Oh, I get it now! This is why they don’t have any GPUs for gamers left! Bastards.
Google Music is Gone, is the Play Store Next?
Google. The masters of killing products and leaving users high and dry.
There’s not much time left for Google Play Music. We’ve known Google’s 9-year-old music service was on the way out, but this week Google has started to actually shut down parts of its cloud music service in the hopes of pushing people to YouTube Music.
The gradual shutdown started on Monday with the death of the Google Play Music Store, which previously let you purchase music for playback and download, as opposed to the all-you-can-eat rental services that dominate the music landscape today. Google’s Music store was a section of the Google Play Store, which now just shows a message saying the feature has been removed. Google is getting out of the business of selling music entirely and now only offers a rental service through YouTube Music.
The other big feature shutdown is music playback on Google Home and Nest Audio speakers. While the Google Music app still works and you can start a playback through Chromecast, you’re no longer able to start music by voice through Google Assistant devices. If you dig into the Google Assistant settings (that means opening the Google app on your phone, then hitting “More,” then “Settings,” then “Google Assistant,” “Services,” and finally “Music”) you’ll find that the “Google Play Music” option has completely disappeared. Now the only supported services for voice commands are YouTube Music, Pandora, Deezer, and Spotify.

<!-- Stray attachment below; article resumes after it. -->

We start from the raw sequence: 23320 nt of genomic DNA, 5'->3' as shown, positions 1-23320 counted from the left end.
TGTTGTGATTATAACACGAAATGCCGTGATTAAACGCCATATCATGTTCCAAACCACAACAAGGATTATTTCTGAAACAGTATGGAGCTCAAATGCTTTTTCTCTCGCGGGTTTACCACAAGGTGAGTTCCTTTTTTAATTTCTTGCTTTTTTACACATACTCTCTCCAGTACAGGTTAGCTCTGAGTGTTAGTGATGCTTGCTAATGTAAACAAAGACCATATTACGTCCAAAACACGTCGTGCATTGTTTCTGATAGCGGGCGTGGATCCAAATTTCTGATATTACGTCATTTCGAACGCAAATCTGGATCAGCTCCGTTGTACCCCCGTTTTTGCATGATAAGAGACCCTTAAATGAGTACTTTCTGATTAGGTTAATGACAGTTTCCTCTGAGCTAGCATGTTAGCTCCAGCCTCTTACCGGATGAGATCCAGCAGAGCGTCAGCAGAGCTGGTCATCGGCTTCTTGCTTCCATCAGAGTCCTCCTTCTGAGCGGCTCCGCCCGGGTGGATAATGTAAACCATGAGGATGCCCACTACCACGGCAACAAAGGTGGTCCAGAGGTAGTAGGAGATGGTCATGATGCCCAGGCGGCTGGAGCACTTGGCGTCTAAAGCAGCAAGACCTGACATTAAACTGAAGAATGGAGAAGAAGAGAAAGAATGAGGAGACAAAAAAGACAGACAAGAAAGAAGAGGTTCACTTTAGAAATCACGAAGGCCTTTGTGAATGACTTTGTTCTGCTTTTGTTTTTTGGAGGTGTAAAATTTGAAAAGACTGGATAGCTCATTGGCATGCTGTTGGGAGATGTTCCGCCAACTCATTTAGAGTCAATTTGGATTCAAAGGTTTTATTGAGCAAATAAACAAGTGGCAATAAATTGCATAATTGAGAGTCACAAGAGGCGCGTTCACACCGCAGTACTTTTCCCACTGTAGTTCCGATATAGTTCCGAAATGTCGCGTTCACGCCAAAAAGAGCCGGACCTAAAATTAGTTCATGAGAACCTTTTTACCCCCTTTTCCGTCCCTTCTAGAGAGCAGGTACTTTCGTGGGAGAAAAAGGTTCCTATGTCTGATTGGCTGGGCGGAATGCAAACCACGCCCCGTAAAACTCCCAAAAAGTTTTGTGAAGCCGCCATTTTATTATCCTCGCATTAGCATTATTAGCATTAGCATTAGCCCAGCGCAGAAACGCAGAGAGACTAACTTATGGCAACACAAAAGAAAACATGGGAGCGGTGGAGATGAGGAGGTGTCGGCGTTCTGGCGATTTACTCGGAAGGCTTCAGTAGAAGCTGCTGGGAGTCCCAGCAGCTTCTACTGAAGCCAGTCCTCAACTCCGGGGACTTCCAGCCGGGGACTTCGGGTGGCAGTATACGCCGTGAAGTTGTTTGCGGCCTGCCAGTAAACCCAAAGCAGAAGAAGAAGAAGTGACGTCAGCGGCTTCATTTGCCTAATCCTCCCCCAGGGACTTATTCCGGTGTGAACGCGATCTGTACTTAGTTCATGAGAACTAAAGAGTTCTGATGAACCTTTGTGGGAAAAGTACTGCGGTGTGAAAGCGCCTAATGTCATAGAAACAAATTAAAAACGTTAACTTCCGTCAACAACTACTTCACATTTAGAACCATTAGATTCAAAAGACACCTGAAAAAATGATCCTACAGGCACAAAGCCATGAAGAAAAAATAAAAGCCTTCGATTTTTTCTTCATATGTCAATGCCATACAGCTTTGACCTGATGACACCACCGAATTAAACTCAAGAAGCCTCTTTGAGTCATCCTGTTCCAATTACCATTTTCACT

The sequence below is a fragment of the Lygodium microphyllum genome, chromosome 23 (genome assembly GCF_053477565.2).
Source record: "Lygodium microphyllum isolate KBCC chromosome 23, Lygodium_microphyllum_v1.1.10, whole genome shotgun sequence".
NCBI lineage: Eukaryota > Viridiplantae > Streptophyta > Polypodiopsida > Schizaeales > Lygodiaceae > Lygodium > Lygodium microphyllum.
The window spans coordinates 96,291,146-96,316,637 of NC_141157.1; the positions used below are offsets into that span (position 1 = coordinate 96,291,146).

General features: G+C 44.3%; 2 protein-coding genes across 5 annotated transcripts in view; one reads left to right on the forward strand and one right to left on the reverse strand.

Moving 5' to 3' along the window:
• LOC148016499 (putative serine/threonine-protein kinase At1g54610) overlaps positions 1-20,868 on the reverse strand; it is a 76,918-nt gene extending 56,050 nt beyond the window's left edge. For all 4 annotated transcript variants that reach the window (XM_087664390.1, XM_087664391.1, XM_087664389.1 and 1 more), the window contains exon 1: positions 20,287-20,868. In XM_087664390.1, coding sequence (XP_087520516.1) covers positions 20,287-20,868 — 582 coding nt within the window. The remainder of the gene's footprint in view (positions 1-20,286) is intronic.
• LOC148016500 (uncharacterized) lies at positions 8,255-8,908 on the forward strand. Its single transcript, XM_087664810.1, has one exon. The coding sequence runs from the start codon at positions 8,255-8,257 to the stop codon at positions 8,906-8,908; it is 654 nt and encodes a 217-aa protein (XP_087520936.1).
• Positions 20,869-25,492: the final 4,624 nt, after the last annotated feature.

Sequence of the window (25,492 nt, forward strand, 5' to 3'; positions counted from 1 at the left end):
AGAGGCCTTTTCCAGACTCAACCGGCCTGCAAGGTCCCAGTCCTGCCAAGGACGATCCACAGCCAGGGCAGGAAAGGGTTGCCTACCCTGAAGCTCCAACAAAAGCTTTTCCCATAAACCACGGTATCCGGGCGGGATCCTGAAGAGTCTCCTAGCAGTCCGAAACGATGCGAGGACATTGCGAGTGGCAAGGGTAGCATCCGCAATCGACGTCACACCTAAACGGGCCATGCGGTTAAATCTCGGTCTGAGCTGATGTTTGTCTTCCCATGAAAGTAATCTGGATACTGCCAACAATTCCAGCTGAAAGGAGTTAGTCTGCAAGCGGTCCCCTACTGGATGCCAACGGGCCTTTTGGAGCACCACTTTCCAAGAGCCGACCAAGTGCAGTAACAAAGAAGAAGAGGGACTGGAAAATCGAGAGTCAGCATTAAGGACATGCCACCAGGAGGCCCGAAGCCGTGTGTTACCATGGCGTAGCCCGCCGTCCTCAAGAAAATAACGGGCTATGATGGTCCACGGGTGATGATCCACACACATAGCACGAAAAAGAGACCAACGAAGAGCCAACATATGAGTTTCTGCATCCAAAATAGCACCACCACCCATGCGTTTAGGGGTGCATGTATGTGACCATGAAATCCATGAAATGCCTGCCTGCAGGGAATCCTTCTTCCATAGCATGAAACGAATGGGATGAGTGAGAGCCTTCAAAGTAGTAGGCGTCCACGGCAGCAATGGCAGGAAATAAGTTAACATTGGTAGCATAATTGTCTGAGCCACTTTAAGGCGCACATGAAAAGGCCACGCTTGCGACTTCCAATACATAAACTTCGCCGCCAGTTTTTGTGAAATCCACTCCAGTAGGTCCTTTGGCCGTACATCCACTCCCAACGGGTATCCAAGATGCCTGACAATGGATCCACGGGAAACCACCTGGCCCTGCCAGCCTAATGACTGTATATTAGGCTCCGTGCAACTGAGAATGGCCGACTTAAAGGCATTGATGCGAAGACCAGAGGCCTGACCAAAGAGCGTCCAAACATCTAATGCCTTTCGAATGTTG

Google was talking up a smooth transition from Google Play Music to YouTube Music, and while the initial transfer process will bring all your Google music to YouTube Music, the YouTube Music service isn’t anywhere near ready for prime time and is missing a host of features. Support for playing uploaded YouTube Music playlists started rolling out to the Google Assistant this month, but it still hasn’t hit everyone. I can’t start any music by voice now, even with YouTube Music selected in the settings. My speakers only tell me “I can’t do that here, but you can ask me to play it on one of your other devices.” There are similar reports on the YouTube Music subreddit.
Google Music is scheduled to completely shut down sometime this month. Right now, the only thing left is streaming via the smartphone app and the Google Music website.
It gets better, though.
While there hasn’t been any formal announcement about the future of the Play Store, I think it’s time to start wondering if “selling everything” is still the vision for the app’s future. In Google’s original vision for the Play Store, it was a one-stop-shop to buy apps, games, books, movies, TV shows, and music. But now we’re seeing evidence that the Play Store is being parted out.
Besides losing the music store to YouTube Music, in the past few days, we’ve seen the “Movies and TV” store get duplicated in the new “Google TV” app. Google’s media apps have previously had seamless links to their own sections in the Play Store, but that’s not what’s happening here – Google TV launched with an entire duplicate store in the app’s codebase. On the Google Play Books front, Android Police recently spotted an experimental UI test for the Play Store that removed the “Books” section entirely. That leaves nothing but apps for the Play Store.